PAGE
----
How Much Will New Windows & Doors Cost?


Upgrading your home’s windows and doors is one of the smartest investments you can make. New windows can add to your home’s overall aesthetic, while also improving its energy efficiency. A new front door can offer similar benefits, particularly when it comes to curb appeal. You’ve probably got some ideas of the look, style, features and benefits you’d like to get from your new windows and doors. If you’re a fan of all the home-improvement shows on TV you may have even developed a case of house-envy, and it’s easy to see why. Many of those television remodels are built with super-lux products, which isn’t in every homeowner’s budget.

Before getting your heart set on one particular style, make a plan and know how much you’re willing to spend. Not all windows and doors are created equal. How much will new windows cost? Asking a simple question like this doesn’t have an easy answer. Estimates for new windows range from around $300 to $1200 per window depending on a variety of considerations.

how much will new windows cost

How Much Will New Windows Cost?

Here are the Two Factors that Most Commonly Affect Window Replacement Costs

Factor 1: Different Types of Windows

Before you decide on a certain style window, it’s important to know the different types on the market. Double-hung windows and casement windows are two common types on the market. Double-hung windows have two moving parts (also called sashes). You can open them from the bottom (a sash that moves upward) or the top (a sash that can slide down).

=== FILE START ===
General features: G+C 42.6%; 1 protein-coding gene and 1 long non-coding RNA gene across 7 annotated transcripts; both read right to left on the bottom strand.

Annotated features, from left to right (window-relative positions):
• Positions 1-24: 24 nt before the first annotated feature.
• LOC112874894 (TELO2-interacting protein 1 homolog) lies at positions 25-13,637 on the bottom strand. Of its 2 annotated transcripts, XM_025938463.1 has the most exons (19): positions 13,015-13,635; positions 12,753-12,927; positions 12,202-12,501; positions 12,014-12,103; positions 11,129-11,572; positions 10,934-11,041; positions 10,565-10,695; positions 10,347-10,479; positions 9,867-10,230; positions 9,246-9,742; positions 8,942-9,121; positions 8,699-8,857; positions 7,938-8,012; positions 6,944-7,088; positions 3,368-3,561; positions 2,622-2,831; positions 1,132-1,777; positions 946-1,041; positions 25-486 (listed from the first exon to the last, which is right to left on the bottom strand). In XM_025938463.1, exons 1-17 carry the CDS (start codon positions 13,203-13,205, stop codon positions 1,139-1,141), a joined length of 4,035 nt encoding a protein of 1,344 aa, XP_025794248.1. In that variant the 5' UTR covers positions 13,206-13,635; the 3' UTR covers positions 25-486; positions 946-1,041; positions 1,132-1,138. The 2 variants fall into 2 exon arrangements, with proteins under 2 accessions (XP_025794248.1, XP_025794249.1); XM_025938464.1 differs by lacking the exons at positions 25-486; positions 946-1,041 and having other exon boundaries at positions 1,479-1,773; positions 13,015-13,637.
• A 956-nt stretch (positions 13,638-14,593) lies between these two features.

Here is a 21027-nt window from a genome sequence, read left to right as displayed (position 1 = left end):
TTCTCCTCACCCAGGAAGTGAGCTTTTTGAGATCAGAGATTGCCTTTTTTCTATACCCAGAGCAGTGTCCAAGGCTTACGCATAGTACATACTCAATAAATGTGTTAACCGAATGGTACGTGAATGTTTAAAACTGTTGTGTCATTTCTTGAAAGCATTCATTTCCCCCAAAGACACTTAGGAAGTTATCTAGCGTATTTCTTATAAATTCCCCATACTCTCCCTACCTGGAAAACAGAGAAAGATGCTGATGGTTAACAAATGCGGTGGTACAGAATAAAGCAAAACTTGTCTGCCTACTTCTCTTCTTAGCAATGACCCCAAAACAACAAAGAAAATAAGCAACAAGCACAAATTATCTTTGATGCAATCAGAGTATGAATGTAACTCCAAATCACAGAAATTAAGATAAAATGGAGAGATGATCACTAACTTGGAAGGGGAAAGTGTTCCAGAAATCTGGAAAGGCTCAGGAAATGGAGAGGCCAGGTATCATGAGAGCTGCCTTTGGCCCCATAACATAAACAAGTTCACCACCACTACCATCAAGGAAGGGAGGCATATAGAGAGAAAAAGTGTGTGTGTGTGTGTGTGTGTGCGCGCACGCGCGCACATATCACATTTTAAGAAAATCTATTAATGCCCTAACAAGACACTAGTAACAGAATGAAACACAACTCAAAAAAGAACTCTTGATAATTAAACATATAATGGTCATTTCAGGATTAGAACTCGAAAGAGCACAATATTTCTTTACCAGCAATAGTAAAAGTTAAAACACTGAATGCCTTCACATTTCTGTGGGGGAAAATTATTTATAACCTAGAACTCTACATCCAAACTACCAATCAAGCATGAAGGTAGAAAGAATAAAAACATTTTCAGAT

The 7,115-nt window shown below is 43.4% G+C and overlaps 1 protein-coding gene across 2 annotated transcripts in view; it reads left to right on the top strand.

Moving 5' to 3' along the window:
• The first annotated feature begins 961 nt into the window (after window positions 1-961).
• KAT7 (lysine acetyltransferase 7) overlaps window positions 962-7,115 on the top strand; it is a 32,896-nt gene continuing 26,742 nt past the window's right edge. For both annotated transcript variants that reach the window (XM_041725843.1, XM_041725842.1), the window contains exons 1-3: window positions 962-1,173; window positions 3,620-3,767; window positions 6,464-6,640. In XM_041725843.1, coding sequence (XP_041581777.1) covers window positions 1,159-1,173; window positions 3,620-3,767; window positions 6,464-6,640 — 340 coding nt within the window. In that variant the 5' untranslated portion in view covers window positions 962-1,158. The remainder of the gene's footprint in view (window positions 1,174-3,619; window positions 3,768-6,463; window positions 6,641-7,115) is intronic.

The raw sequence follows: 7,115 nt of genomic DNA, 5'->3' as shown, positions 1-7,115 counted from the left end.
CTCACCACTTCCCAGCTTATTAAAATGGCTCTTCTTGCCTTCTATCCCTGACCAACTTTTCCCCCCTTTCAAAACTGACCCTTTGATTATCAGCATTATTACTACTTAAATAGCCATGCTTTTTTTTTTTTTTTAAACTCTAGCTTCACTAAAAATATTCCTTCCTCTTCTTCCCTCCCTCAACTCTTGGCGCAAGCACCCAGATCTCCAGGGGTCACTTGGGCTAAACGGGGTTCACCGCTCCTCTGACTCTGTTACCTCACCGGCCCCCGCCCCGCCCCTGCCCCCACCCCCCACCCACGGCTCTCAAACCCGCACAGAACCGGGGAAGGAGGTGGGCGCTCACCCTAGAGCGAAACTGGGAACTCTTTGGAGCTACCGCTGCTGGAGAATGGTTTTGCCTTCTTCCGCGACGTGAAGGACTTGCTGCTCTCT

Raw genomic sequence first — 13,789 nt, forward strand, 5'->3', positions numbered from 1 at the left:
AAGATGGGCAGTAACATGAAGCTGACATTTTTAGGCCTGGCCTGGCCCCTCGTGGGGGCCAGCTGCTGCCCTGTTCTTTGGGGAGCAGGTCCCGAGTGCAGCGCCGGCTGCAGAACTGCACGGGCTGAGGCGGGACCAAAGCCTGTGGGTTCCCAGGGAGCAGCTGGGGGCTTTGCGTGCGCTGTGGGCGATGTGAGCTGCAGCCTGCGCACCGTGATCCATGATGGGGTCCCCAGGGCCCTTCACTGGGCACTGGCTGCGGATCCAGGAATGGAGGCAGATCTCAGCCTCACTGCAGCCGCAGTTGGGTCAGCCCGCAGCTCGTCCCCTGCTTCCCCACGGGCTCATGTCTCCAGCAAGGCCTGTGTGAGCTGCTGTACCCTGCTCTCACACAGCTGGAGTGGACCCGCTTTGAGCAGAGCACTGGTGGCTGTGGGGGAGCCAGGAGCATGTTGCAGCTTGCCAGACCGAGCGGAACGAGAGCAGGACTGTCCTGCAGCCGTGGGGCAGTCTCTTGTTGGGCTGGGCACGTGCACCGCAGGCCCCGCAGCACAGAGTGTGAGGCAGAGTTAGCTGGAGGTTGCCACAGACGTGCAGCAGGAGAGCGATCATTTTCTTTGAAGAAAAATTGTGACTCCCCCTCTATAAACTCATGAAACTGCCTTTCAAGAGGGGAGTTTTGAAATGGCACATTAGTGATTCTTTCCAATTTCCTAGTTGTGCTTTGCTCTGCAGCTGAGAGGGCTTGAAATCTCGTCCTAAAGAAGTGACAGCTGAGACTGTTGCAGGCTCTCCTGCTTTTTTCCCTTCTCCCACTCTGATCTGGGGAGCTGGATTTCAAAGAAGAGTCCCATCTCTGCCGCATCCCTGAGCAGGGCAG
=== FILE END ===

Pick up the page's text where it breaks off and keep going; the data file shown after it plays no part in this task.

A casement window has framing with a hinge that allows it to open outward, swinging right or left like a door. Double-hung windows are more commonly available compared to casement, and typically cost a little bit less.

Aside from the style of the window, there also a number of different types of framing materials. These can also vary in cost from the low- to high-end. Wood windows are typically the most expensive option, but other choices include aluminum, fiberglass and vinyl. Vinyl windows are a common choice when it comes to replacement windows. This material has a long life span and the frames are easy to clean.

Factor 2: Glass Options

One of the most important elements of new windows is the glass. Just as there are many different choices when it comes to frames, you will also find there are a lot of options in glazing, as well.

Insulating Glass

Insulating glass is one option. This type of glass comprises several components: multiple pieces of glass and materials that create a glass sandwich and maintain an air space between the glass. For even more performance benefits, glass fabricators add certain types of gas, such as Argon, to the space between the glass. These pieces are assembled into a single, sealed unit that holds the entire system together. This helps prevent changes, especially to the air (or gas) between the glass. These systems are commonly constructed with two pieces of glass to create a dual-pane unit; triple-glazed units have three pieces of glass.

Homes in extremely cold climates most commonly incorporate triple glazing. So unless you’re located in one of these regions, you likely won’t need to consider this option.

Low-E Coatings